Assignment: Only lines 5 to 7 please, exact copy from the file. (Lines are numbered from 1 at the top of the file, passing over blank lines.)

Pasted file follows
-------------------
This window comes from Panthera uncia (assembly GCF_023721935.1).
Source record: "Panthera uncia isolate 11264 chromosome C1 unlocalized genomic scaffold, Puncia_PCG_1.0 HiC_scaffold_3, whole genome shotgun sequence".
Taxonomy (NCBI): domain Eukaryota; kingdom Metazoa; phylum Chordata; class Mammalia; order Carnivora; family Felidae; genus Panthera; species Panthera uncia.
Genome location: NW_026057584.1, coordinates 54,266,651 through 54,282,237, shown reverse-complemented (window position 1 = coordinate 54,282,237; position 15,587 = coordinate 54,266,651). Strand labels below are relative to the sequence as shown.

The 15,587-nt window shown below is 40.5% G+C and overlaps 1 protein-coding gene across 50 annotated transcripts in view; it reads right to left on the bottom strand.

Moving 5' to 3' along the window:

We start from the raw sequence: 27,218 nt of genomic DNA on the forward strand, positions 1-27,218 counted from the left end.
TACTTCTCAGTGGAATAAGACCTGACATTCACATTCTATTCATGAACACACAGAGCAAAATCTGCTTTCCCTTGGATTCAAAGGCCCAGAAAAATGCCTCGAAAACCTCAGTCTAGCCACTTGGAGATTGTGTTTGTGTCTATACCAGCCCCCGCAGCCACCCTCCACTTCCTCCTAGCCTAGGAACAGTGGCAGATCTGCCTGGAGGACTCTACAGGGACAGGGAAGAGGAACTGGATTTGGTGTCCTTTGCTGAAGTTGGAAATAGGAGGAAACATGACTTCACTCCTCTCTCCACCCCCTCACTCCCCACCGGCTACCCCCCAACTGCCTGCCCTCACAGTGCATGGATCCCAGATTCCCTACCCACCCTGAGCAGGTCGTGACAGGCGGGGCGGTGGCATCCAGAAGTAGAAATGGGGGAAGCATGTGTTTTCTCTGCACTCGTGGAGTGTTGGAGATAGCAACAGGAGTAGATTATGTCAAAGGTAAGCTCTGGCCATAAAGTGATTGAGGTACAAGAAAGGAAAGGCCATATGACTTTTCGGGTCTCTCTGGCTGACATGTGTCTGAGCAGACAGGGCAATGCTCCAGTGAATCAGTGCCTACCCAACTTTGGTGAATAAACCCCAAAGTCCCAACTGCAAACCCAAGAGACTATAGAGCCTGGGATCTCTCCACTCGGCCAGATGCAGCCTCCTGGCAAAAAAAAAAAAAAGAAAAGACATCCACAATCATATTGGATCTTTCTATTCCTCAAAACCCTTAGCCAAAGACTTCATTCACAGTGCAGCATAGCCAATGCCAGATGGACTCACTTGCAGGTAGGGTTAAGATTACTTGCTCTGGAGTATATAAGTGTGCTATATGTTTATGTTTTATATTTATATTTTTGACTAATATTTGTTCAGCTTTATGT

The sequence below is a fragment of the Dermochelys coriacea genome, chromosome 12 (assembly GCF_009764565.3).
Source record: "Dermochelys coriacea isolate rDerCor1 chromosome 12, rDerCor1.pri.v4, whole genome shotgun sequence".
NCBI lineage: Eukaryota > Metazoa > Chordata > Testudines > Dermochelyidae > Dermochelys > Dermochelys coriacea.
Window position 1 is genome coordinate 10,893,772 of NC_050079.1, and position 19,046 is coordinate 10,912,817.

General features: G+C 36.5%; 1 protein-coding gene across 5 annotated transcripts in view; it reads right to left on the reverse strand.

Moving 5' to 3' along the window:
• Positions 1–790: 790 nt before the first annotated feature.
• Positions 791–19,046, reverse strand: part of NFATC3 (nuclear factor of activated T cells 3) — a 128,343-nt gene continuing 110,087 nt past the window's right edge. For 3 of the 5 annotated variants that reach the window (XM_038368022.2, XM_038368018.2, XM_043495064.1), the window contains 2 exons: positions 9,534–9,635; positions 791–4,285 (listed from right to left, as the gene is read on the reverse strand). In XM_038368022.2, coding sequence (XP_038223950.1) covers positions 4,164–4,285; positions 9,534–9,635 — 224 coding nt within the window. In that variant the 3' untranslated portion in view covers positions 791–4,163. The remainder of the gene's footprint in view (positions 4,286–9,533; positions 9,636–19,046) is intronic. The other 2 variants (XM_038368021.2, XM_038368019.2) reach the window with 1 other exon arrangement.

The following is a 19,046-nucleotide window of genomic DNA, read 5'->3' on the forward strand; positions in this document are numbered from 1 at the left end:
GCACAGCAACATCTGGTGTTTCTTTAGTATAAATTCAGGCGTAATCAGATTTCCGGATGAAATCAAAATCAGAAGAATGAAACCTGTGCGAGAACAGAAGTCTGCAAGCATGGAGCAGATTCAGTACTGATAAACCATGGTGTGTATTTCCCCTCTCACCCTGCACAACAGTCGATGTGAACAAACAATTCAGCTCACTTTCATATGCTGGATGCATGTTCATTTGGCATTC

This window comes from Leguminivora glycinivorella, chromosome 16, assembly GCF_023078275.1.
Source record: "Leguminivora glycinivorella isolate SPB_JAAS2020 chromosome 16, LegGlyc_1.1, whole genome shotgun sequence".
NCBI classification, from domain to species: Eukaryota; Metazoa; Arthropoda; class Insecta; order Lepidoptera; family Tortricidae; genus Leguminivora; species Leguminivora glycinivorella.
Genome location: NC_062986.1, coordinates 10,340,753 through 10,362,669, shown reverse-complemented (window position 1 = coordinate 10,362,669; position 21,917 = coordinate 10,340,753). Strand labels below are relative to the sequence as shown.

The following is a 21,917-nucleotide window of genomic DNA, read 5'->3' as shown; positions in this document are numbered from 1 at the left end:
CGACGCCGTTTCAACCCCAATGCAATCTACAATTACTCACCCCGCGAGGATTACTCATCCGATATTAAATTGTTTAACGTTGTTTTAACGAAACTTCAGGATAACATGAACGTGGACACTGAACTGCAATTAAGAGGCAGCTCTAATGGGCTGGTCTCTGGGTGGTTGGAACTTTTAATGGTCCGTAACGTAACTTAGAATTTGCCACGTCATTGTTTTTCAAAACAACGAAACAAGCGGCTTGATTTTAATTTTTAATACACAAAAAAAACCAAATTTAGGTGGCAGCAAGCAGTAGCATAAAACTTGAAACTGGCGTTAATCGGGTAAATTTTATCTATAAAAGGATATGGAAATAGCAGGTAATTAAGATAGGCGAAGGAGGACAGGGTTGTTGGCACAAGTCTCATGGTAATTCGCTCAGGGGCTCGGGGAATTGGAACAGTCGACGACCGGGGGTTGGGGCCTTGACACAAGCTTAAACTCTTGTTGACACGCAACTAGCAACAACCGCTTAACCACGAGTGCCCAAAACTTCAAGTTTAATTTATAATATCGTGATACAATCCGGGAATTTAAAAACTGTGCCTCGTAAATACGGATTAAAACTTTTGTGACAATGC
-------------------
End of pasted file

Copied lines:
The 15,587-nt window shown below is 40.5% G+C and overlaps 1 protein-coding gene across 50 annotated transcripts in view; it reads right to left on the bottom strand.

Moving 5' to 3' along the window:

We start from the raw sequence: 27,218 nt of genomic DNA on the forward strand, positions 1-27,218 counted from the left end.